It’s been a goodly long time since I’ve purchased wine in Jewel-Osco. Many giant chain stores stock an ample supply of wine, but their selection belies their motives: Appeal to the lowest common denominator while charging as high a price as possible.
But plenty of people surely purchase wine at Jewel-Osco, which led me to wonder: Is it possible to find anything remotely unusual or obscure in such a setting?
I started working my way down the wine aisle from left to right. Here were the inexpensive (and yet overpriced) jug wines, the coterie of cutesy-named Cabernets, the machine-made Merlots, the marsupial Shirazes, the greasy ocean of butterball Chardonnays, the run-of-the-mill Sauvignon Blancs and Rieslings, and finally, the insipid, shameless Pinot Grigios.
A few wines stood out — a $20 reserve here or there, a South African Chardonnay. I had begun to plot alternative blog post topics when I finally spotted something appealing: A $9 bottle of 2008 Concannon Petite Sirah from California’s Central Coast. It may not qualify as obscure, but in Jewel-Osco it certainly drew my attention.
Petite Sirah is a relatively new varietal, developed in the late 1870’s at the University of Montpellier in France by Dr. François Durif (“Durif” is another name for the varietal). He crossed Syrah and Peloursin, creating grapes resistant to powdery mildew. Unfortunately, the wines these grapes produced left much to be desired, at least in France. In California, the varietal expressed its potential much more strongly, and Concannon Vineyards bottled its first Petite Sirah in 1961 — California’s first Petite Sirah ever. Many current California Petite Sirahs still come from old vines dating to this period or even before.
But to the wine. The fruity nose was pleasant enough, if a bit alcoholic. With the first sips, the wine tasted of ripe blueberries and black pepper. The flavor briefly expanded mid-palate before petering out at the finish. It was easy to drink, but without any underpinnings of earth, minerals, tobacco or other such flavors, the wine lacked complexity. Even the black pepper flavor lacked oomph.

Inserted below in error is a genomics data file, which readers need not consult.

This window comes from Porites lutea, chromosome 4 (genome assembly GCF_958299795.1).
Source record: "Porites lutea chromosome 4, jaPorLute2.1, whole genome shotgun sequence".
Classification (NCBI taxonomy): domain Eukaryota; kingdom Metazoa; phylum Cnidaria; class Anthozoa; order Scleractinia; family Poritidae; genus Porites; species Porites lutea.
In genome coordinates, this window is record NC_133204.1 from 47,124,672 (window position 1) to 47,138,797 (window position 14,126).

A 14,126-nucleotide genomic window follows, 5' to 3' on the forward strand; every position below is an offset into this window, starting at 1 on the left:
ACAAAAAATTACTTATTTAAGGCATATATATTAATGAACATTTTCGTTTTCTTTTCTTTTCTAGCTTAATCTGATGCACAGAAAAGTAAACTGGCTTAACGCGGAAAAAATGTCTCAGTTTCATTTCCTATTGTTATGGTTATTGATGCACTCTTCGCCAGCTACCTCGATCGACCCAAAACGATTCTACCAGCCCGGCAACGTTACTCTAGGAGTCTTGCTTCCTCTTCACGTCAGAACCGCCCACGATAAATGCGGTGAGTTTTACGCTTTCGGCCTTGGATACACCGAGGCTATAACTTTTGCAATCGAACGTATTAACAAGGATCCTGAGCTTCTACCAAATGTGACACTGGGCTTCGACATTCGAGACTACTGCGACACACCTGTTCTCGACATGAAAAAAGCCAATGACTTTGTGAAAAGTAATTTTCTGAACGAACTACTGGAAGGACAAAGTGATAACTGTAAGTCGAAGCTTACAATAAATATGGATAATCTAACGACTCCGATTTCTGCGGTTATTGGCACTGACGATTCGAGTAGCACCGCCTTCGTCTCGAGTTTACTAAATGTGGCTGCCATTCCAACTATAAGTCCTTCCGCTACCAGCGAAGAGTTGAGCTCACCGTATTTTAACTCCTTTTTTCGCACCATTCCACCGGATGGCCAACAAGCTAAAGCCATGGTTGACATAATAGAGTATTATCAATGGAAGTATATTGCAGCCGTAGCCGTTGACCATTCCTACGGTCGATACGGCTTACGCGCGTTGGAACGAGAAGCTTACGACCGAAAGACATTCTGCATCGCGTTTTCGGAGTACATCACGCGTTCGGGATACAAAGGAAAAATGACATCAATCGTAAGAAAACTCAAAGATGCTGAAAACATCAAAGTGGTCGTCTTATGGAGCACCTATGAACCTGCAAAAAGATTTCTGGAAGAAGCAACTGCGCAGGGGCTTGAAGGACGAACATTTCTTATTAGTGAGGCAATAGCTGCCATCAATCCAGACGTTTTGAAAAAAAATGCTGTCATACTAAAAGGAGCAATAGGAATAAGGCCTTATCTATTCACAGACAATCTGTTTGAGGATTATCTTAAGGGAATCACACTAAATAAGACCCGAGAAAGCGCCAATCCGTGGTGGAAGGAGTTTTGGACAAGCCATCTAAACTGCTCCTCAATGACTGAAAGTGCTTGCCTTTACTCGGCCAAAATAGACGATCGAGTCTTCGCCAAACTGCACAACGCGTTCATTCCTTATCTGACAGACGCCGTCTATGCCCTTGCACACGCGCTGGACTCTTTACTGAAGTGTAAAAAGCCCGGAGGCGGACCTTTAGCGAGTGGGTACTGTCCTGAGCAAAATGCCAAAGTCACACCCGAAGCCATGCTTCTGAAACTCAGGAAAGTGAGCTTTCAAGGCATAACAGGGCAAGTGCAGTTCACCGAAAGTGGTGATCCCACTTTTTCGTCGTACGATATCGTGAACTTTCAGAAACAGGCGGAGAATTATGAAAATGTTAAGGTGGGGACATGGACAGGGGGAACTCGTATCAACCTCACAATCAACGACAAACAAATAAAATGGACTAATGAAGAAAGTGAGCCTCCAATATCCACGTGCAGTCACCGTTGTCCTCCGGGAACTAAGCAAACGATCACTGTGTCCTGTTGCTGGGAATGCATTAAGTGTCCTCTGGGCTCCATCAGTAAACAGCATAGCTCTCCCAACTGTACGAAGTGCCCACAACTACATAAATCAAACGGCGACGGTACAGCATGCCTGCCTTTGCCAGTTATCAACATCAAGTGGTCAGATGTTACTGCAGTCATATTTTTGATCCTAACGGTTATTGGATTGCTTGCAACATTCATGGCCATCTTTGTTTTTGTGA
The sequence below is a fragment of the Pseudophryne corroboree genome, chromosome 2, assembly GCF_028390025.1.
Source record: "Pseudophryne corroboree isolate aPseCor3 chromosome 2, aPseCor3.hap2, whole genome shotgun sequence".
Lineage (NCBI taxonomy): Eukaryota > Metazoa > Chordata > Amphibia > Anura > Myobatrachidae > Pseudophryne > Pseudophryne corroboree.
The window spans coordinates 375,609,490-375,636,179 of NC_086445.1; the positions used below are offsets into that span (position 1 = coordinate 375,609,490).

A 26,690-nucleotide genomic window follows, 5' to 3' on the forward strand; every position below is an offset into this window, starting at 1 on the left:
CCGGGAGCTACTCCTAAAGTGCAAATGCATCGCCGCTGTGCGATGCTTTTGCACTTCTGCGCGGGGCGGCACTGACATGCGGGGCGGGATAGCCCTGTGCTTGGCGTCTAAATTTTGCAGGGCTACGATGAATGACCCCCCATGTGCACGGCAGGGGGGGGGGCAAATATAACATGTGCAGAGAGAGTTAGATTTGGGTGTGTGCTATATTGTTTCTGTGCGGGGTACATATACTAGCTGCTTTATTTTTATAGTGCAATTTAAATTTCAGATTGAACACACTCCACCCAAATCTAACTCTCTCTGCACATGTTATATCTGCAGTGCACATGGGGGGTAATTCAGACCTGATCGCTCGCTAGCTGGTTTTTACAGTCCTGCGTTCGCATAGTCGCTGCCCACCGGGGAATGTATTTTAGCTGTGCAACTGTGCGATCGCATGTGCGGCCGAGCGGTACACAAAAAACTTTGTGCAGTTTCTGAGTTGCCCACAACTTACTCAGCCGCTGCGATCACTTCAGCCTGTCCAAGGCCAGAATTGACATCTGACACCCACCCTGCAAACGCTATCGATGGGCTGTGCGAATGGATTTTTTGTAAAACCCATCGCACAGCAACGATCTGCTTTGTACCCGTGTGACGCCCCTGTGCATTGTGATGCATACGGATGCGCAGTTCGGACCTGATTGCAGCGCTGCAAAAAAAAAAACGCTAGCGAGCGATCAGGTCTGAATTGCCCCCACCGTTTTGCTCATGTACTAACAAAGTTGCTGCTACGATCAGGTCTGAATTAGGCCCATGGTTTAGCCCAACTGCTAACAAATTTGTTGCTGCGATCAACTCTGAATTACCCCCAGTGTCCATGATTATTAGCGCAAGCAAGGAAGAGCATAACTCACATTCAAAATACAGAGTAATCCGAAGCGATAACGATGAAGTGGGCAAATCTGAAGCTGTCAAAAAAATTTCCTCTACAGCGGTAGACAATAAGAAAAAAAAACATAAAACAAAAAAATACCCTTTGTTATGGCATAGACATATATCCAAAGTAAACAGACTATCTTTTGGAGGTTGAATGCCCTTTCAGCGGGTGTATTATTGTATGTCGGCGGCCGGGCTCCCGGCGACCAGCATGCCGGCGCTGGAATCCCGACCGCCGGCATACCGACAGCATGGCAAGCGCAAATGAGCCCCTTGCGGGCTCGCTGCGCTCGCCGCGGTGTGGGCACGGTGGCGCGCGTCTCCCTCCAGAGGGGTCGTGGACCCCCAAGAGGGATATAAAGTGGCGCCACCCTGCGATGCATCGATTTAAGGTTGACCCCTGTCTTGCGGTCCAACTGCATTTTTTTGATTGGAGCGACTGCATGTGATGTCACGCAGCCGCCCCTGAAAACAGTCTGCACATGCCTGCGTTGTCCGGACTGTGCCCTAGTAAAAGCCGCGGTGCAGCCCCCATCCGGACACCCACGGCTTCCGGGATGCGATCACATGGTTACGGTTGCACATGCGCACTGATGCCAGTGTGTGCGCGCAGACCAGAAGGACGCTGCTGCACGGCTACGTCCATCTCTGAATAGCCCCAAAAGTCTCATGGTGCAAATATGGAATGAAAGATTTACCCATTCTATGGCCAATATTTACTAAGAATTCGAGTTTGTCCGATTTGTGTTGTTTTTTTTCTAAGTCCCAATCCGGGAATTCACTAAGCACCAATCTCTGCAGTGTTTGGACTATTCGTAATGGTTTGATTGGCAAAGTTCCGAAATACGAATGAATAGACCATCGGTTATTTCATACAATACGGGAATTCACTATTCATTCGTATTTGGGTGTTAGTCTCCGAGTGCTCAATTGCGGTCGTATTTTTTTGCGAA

The label on the back recommended trying the wine “with your favorite lamb dish,” so I whipped up a little penne with ground lamb, zucchini, roasted garlic, olives and oregano in a light tomato sauce. I cooked for about 30 to 45 minutes, during which the wine warmed to room temperature and opened up a little. It was tasty enough with the lamb, but the wine reached its full potential with the Greek olives. Paired with a bite of olive, the wine’s spiciness blossomed in a way it hadn’t before.
Given the choice, I would still reach for an inexpensive Bordeaux to pair with a rustic lamb-based dish like what I had prepared. Nevertheless, the Concannon Petite Sirah proved to be perfectly pleasant and food-friendly. From the winery which produced the first Petite Sirah ever bottled in the U.S., it could even spark a conversation. Not bad for a $9.00 bottle from Jewel-Osco.
Jewel-Osco may be drowning in mass-market alcoholic grape water, but even here, with some hunting, it’s possible to find something worth trying.
2008 Concannon Petite Sirah: Simple, but fruity and pleasant with a bit of black pepper. An oasis in a desert of overpriced, nearly undrinkable plonk. Serve close to room temperature.